How many times have you heard that inner fulfilment is achieved only when your pursuit of passion becomes your career? Could this be true?
How many people actually get to live such an idealistic life?
Then there are those who start out on a career and discover that their work itself is their passion.
Again such people are in minority.
There is no denying the fact that people who you hear of, successfully pursuing their passion as their career ( Sachin Tendulkar, for example) are always the success stories of this phenomenon; the unsuccessful ones making for idle gossip.
Take for example, my college friend Amit –
He is a qualified Chartered Accountant. And loves to paint portraits. A few years ago, following the world advice – “live your passion”, Amit gave up his cushy job and became a full-time portrait artist. Initially all went well. Orders were pouring in and he felt quite elated doing what he loved to do most. But soon, the pressure of making money from his hobby-turned-profession, the daily tasks, deadlines and deliverables started getting on his nerves. Something that gave him immense joy at one time, became a constant drag. After a while, realizing his mistake, Amit went back to his Chartered Accountancy job. He still paints in his free time. In fact, Amit has gone a step further and now teaches art to the underprivileged kids and donates the money from the sale of his paintings to charity.
Haven’t we all heard of similar real-life stories at some point in our lives?
Listening to heroic tales where people turned their love for a particular sport or an activity into their profession, many feel encouraged to follow their foot-steps. Only to regret their decision!
Don’t get me wrong!
I am not judging their life decisions. All of us are free to choose our own path to happiness in life.
Instead, what I am doing is – encouraging you to consider another possibility.
People tend to find their profession boring and tedious usually when they feel that they are not contributing in any way either to their own personal growth or to the society.
It is when you start expecting your career to provide you with that spark which might ignite your passion for life, that you begin feeling disappointed. You look for inner fulfilment in your profession.
What if you were to dissociate your work from ‘inner fulfilment’ and ‘higher calling’ and instead to look at your work as a means of funding your amazing dreams and plans?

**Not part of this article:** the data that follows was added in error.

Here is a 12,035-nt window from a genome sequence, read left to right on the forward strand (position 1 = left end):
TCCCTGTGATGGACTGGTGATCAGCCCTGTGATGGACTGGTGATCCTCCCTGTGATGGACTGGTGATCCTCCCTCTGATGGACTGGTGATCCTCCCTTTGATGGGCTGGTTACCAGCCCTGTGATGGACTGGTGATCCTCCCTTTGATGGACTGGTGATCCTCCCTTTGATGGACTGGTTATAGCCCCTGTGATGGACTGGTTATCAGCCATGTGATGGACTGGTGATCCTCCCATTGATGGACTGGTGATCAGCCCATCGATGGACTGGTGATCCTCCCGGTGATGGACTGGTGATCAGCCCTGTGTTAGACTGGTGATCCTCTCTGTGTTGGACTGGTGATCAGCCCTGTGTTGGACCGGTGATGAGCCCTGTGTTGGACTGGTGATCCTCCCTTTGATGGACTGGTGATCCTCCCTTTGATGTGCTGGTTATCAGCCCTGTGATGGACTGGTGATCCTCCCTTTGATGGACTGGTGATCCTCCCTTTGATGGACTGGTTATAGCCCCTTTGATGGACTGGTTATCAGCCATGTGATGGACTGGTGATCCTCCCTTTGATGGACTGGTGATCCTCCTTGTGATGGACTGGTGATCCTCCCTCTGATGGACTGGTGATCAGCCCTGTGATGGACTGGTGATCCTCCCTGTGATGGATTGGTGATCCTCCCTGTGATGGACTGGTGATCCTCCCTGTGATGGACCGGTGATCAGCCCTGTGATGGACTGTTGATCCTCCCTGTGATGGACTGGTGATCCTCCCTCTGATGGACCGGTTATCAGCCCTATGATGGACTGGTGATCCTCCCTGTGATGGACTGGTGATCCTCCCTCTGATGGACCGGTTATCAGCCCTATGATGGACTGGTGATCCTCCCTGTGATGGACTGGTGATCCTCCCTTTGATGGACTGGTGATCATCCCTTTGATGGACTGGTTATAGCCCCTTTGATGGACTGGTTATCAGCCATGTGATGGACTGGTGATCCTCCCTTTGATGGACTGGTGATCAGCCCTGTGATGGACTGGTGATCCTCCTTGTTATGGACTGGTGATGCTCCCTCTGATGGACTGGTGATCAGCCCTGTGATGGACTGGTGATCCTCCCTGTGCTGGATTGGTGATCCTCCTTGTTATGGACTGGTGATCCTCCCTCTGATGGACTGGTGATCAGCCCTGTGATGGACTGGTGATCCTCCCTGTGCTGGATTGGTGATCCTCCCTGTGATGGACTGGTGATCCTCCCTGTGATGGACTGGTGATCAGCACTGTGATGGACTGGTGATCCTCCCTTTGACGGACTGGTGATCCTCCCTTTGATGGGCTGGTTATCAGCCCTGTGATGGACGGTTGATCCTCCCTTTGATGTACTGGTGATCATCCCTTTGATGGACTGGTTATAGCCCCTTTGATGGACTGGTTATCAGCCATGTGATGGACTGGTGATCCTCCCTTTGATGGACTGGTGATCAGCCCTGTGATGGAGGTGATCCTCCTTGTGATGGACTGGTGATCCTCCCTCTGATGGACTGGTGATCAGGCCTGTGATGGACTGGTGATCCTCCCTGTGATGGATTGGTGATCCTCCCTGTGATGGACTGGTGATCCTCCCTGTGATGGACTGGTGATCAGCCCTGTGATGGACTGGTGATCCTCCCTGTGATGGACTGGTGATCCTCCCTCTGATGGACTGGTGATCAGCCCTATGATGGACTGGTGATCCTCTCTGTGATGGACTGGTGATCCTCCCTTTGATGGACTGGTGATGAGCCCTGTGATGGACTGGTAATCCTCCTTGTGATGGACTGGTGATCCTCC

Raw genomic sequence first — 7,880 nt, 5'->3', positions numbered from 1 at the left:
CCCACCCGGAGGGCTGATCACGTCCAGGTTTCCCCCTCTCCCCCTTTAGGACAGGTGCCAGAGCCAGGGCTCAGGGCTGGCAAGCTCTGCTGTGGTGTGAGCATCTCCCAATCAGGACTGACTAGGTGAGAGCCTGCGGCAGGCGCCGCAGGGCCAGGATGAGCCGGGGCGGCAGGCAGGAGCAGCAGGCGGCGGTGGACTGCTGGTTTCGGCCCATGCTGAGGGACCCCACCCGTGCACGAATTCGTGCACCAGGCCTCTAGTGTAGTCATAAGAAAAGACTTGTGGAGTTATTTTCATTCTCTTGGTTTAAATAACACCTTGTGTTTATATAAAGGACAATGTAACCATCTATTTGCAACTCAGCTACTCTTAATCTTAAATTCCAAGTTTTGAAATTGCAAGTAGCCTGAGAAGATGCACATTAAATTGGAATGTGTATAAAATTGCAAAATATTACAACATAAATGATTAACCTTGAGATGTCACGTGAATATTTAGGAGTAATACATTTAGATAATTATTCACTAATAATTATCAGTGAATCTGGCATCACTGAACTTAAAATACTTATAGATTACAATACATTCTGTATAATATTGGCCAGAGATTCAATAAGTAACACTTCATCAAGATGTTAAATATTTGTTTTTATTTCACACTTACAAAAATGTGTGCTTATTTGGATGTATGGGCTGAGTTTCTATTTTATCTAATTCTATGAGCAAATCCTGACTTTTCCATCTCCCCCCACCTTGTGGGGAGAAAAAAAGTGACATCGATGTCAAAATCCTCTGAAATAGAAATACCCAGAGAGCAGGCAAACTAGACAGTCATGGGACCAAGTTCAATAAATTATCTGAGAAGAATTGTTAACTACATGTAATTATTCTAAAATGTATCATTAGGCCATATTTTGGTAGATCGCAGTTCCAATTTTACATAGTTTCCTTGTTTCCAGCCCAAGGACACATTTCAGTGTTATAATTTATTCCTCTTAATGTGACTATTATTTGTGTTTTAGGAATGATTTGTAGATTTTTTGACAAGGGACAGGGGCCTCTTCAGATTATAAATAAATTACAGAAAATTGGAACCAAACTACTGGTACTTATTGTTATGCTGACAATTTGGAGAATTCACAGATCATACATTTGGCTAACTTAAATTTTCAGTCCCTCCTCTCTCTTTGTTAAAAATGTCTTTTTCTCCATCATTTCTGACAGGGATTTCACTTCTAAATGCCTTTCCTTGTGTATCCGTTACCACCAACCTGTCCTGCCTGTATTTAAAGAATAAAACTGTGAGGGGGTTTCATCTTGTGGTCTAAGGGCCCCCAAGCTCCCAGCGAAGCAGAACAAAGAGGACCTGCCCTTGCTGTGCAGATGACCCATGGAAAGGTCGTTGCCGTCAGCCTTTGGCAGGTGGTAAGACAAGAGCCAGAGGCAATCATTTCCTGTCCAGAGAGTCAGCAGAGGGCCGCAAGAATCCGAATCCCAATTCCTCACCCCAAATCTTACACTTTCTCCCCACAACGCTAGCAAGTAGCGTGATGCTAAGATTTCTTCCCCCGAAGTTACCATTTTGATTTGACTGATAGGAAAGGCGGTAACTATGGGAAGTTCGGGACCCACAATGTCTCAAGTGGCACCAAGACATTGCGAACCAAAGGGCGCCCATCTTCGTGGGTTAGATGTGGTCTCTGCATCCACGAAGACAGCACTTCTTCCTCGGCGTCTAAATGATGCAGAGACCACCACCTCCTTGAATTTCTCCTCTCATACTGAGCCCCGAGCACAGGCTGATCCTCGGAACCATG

You don’t want to end up as a dependent on others or be among the have-nots of society.
You need a steady income stream and to be considered mature and responsible grown-ups.
A job or a profession fully serves that purpose. It gives you that opportunity or window of time in which to either save money for your future plans or to continue using it as your financial anchor. This frees you of all money related worries.
Problem comes when having started to earn , you stop looking for life’s true purpose / your passionate pursuit , and start blaming your career-choice for your unhappiness and inner discontent.
Why do you want either your job/profession or your pursuit of passion, when you can have both?
Why don’t you consider the probability of ‘and’?
In some cases it so happens that continuing with your job becomes absolutely impossible due to various reasons outside your control. Barring those cases, ‘and’ can certainly be considered instead of ‘either/or’.
It has been more than 2 decades since I started our business alongside my husband. But I never let go of my passion for painting landscapes.
My hobby provided me the much-needed time for peace, quiet and meditative introspection; not to mention the appreciation of my peers and family.
My best friend, who lives in The US and works as a full-time pharmacist in a hospital, devotes her Sundays to the local Gurudwara. That, she feels, is her true calling – serving the community and this gives her a lot of inner fulfilment.
Another doctor friend has turned his passion for fitness into a side business and runs a chain of gyms. Himself sporting six-pack abs, he is found training others enthusiastically in his spare time. Leading a healthy life and helping others to do that, is his true calling.
In all the above mentioned examples, the 9 to 5 work provides an impetus to follow the passionate pursuit without any stress or regret.
The very knowledge that it is your career that is funding your passion, makes you give your best to it.
Conversely too, the peace and sense of fulfilment that your ‘thing-of-joy’ imparts, permeates into your job and the way you function at your work place.
A wonderful balance happens between work and play.
And like my Guru says – “True happiness lies in following a balanced life.”